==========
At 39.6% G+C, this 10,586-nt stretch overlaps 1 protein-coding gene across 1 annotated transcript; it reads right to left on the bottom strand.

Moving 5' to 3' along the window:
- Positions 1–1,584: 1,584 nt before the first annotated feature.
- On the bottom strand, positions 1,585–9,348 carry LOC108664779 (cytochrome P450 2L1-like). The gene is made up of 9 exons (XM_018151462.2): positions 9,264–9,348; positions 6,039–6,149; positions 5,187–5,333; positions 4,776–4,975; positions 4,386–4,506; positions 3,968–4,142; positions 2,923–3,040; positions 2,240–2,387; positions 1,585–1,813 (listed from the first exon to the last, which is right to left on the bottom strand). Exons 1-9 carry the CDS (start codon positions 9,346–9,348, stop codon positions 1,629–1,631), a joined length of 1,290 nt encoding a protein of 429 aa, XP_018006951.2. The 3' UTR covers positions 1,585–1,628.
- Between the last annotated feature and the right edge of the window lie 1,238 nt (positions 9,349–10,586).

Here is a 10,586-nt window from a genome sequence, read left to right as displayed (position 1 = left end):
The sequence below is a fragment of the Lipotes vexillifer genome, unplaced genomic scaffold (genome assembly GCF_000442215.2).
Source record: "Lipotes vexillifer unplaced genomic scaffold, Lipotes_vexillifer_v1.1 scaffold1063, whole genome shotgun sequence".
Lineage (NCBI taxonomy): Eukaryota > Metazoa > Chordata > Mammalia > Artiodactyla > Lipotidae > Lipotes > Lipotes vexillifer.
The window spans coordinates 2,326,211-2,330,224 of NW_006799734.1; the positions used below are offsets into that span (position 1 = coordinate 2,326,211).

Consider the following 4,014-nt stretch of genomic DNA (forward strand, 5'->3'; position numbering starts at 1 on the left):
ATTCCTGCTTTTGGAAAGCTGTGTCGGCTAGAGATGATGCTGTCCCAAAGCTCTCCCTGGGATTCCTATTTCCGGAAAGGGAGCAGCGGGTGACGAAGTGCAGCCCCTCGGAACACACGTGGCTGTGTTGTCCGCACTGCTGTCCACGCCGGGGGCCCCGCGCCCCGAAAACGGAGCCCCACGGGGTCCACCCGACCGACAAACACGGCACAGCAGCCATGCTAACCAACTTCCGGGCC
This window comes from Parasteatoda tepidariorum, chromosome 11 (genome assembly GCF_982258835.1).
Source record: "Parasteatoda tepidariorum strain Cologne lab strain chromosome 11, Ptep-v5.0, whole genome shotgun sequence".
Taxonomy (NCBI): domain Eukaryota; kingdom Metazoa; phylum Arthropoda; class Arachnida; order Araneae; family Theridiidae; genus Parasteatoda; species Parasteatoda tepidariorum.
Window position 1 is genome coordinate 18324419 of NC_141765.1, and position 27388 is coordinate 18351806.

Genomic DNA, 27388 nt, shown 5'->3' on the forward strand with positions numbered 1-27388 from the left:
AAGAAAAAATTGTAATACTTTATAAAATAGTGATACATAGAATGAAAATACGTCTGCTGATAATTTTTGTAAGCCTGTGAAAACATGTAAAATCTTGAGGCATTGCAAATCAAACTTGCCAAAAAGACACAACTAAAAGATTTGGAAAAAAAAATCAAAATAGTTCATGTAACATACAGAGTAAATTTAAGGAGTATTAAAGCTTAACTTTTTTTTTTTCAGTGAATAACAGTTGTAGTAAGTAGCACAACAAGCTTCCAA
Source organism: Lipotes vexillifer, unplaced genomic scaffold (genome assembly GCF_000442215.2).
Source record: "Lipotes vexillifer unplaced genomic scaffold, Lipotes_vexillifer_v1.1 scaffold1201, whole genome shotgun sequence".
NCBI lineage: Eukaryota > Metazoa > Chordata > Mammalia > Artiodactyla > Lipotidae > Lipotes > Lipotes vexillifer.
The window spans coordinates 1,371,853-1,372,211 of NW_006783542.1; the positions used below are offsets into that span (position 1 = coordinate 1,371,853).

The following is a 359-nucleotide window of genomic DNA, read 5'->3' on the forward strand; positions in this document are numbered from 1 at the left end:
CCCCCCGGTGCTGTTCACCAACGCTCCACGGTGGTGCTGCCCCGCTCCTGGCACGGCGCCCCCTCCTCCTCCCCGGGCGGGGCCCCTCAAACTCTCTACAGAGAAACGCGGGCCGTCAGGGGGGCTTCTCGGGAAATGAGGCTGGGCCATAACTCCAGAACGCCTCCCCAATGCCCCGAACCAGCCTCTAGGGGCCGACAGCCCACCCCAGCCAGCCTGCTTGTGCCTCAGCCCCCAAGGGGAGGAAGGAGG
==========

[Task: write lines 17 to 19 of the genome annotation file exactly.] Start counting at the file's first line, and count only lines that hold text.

Genomic DNA, 27388 nt, shown 5'->3' on the forward strand with positions numbered 1-27388 from the left:
AAGAAAAAATTGTAATACTTTATAAAATAGTGATACATAGAATGAAAATACGTCTGCTGATAATTTTTGTAAGCCTGTGAAAACATGTAAAATCTTGAGGCATTGCAAATCAAACTTGCCAAAAAGACACAACTAAAAGATTTGGAAAAAAAAATCAAAATAGTTCATGTAACATACAGAGTAAATTTAAGGAGTATTAAAGCTTAACTTTTTTTTTTTCAGTGAATAACAGTTGTAGTAAGTAGCACAACAAGCTTCCAA
Source organism: Lipotes vexillifer, unplaced genomic scaffold (genome assembly GCF_000442215.2).